I started flying nearly twenty years ago when I was just turning 31. Learning to fly in and of itself was fulfillment of a dream. I found I really enjoyed it and kept working on ratings so I could be a better pilot. I couldn't work on ratings consistently because I worked horrible overnight shifts for a few years.

I became disenchanted and disillusioned with my business, which was radio news reporting. Then, in 1987, I started to read and hear about about a "pilot shortage." The Future Aviation Professionals of America were espousing propaganda which said forty thousand pilots would be needed over the next ten years. I say "propaganda" because, I learned later, that's what it was. I was 36 by then and had my Commercial and all ratings except multi. I had a long-time friend who was flying for a commuter and another acquaintance who had just gotten a job with Simmons. I thought, if they can do it, why can't I do it? I discussed changing careers with aviation professionals whose opinions I trusted. They said I should go for it. I finished my multi and MEI and I did.

I started by applying to commuters with my 900-some-odd hours and something like 15 of multi. This was in late '87-early '88 at the peak of that alleged "hiring boom." Plenty of spam and plenty of polite rejections, if I received any response at all. I applied at Embry-Riddle to instruct, thinking that if I instructed there it would be a decent reference. I had my four-year degree already. I got hired at Riddle, built hours, built multi, and got my ATP. I continued to spam the commuters. Primarily the same results as above; in fact, I continued to send updates to SkyWest for six years and always got the same rejection postcard.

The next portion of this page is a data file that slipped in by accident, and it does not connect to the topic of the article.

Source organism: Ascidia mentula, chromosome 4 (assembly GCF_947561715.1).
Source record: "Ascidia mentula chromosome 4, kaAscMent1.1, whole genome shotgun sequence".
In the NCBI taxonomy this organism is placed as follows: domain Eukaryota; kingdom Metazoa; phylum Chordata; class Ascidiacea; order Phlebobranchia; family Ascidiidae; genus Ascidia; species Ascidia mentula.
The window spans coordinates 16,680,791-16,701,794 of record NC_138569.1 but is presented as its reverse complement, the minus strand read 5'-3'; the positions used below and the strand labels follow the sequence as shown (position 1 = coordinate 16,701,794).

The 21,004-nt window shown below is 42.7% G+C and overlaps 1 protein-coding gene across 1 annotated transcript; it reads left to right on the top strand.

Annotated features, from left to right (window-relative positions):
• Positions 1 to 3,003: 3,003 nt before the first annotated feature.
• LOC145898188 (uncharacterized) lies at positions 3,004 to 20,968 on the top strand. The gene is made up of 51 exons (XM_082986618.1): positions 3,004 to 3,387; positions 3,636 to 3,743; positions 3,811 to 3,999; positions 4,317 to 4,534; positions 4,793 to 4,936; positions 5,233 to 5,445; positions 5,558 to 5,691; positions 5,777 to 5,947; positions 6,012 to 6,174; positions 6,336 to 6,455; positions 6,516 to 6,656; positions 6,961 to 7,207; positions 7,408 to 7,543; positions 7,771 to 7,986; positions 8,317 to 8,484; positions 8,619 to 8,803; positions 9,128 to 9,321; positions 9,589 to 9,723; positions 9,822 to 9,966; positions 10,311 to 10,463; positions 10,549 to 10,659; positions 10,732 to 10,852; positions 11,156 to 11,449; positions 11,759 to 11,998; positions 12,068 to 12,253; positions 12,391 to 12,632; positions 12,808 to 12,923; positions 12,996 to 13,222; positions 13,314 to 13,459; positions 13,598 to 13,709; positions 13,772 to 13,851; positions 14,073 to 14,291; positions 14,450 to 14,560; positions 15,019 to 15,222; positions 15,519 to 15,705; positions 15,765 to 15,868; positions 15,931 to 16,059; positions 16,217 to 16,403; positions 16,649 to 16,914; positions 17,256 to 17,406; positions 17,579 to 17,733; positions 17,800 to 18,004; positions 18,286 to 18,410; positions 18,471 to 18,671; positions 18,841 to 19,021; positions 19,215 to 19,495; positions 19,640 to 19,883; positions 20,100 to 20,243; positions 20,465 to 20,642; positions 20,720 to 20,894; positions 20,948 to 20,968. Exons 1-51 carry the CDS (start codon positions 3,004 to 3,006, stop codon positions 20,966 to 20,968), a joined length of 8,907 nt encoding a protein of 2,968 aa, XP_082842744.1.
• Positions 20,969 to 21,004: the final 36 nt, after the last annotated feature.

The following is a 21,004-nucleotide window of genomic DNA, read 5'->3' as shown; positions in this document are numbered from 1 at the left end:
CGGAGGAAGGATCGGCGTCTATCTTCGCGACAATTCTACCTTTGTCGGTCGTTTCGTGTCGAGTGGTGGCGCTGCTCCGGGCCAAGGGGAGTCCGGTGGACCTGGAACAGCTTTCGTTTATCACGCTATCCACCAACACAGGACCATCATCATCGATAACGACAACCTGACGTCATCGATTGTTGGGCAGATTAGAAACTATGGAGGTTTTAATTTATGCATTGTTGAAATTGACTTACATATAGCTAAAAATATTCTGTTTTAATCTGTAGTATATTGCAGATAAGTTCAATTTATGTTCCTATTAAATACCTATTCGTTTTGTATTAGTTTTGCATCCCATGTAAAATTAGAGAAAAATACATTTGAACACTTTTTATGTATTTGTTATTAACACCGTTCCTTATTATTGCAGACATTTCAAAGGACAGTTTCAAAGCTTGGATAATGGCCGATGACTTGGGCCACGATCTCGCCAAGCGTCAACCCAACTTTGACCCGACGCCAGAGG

I finally began to interview with commuters in the summer of 1990. I had five interviews from that time through the spring of '91. None of these commuters wanted me and no others were interested in me. One commuter, StatesWest, was in Phoenix, only 80 miles from me. I spammed it and dropped resumes by personally when I was in Phoenix. No response from them AT ALL.

You probably get the picture. And, to put my story into further perspective, bear in mind the times back then. Recession and a war. I was ripe but those events stopped hiring completely, just as now. Perhaps I didn't do the best interviews; I would concede that to a point. But I know of plenty of people who were hired who did less-than-perfect interviews.

My theory for my experience is threefold: (1) There never was, never has been and never will be, a pilot shortage. That was FAPA BS. Its successors continue to espouse the same nonsense. Don't believe it!! Every interview I attended was chock full of qualified pilots, including ex-military. Also, Pan Am and Eastern had folded and inserted many qualified pilots into the employment pool. Now, Emery and Midway pilots are looking. There is never a good time to get hired. Companies always have tons of resumes from qualified pilots. There are really very few jobs to be had. (2) Age discrimination. I was in my late 30s-early 40s when I was applying. Kids nearly half my age and with fewer hours than me were getting hired by commuters. (3) The economy. No airlines were hiring. I kept working via instructing. Finally, I had some bad experiences with employers during my last year in aviation, 1993. I left aviation, very bitter, and went back to school.

I feel very strongly that I was discriminated against because of age. I don't think you're too old at this point, but I suggest you keep age discrimination in mind.